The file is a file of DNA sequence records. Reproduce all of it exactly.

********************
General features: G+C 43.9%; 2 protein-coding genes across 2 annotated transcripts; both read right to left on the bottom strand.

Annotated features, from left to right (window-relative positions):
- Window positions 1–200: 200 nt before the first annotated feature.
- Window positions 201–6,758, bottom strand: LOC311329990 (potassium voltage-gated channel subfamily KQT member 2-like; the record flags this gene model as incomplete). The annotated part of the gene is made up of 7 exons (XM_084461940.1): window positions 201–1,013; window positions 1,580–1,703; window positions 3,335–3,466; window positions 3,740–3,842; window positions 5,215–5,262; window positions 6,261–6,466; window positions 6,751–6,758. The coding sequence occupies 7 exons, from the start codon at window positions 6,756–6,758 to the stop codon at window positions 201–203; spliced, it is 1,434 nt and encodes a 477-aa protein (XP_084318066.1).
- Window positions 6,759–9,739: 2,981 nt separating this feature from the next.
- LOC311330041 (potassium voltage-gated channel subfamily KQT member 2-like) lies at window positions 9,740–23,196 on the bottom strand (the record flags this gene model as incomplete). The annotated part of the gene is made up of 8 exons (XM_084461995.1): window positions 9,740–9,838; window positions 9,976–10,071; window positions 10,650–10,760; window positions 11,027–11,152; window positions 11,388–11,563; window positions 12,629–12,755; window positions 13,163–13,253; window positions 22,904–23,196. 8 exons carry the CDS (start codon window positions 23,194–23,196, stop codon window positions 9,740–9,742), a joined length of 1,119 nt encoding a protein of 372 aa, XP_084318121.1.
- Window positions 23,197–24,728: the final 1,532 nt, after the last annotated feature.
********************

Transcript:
General features: G+C 43.9%; 2 protein-coding genes across 2 annotated transcripts; both read right to left on the bottom strand.

Annotated features, from left to right (window-relative positions):
- Window positions 1–200: 200 nt before the first annotated feature.
- Window positions 201–6,758, bottom strand: LOC311329990 (potassium voltage-gated channel subfamily KQT member 2-like; the record flags this gene model as incomplete). The annotated part of the gene is made up of 7 exons (XM_084461940.1): window positions 201–1,013; window positions 1,580–1,703; window positions 3,335–3,466; window positions 3,740–3,842; window positions 5,215–5,262; window positions 6,261–6,466; window positions 6,751–6,758. The coding sequence occupies 7 exons, from the start codon at window positions 6,756–6,758 to the stop codon at window positions 201–203; spliced, it is 1,434 nt and encodes a 477-aa protein (XP_084318066.1).
- Window positions 6,759–9,739: 2,981 nt separating this feature from the next.
- LOC311330041 (potassium voltage-gated channel subfamily KQT member 2-like) lies at window positions 9,740–23,196 on the bottom strand (the record flags this gene model as incomplete). The annotated part of the gene is made up of 8 exons (XM_084461995.1): window positions 9,740–9,838; window positions 9,976–10,071; window positions 10,650–10,760; window positions 11,027–11,152; window positions 11,388–11,563; window positions 12,629–12,755; window positions 13,163–13,253; window positions 22,904–23,196. 8 exons carry the CDS (start codon window positions 23,194–23,196, stop codon window positions 9,740–9,742), a joined length of 1,119 nt encoding a protein of 372 aa, XP_084318121.1.
- Window positions 23,197–24,728: the final 1,532 nt, after the last annotated feature.